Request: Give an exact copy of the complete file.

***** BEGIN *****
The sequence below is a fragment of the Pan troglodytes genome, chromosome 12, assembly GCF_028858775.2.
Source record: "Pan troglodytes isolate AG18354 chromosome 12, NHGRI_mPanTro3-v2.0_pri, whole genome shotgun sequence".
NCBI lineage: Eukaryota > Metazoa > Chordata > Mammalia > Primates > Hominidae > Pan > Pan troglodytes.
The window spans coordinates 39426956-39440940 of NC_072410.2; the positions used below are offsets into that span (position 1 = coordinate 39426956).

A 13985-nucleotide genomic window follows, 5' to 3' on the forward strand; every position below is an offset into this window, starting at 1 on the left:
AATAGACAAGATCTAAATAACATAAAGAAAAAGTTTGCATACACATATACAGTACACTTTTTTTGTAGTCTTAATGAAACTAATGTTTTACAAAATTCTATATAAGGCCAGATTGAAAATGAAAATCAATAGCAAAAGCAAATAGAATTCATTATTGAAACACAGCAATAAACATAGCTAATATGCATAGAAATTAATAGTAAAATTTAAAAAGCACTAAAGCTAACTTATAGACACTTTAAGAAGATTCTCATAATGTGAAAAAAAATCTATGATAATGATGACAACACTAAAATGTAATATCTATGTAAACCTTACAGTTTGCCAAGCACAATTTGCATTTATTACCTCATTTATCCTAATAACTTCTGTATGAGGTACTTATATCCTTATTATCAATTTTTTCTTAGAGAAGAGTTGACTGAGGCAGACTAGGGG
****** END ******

The sequence below is a fragment of the Pan troglodytes genome, chromosome 12, assembly GCF_028858775.2.
Source record: "Pan troglodytes isolate AG18354 chromosome 12, NHGRI_mPanTro3-v2.0_pri, whole genome shotgun sequence".
NCBI lineage: Eukaryota > Metazoa > Chordata > Mammalia > Primates > Hominidae > Pan > Pan troglodytes.
The window spans coordinates 39426956-39440940 of NC_072410.2; the positions used below are offsets into that span (position 1 = coordinate 39426956).

A 13985-nucleotide genomic window follows, 5' to 3' on the forward strand; every position below is an offset into this window, starting at 1 on the left:
AATAGACAAGATCTAAATAACATAAAGAAAAAGTTTGCATACACATATACAGTACACTTTTTTTGTAGTCTTAATGAAACTAATGTTTTACAAAATTCTATATAAGGCCAGATTGAAAATGAAAATCAATAGCAAAAGCAAATAGAATTCATTATTGAAACACAGCAATAAACATAGCTAATATGCATAGAAATTAATAGTAAAATTTAAAAAGCACTAAAGCTAACTTATAGACACTTTAAGAAGATTCTCATAATGTGAAAAAAAATCTATGATAATGATGACAACACTAAAATGTAATATCTATGTAAACCTTACAGTTTGCCAAGCACAATTTGCATTTATTACCTCATTTATCCTAATAACTTCTGTATGAGGTACTTATATCCTTATTATCAATTTTTTCTTAGAGAAGAGTTGACTGAGGCAGACTAGGGG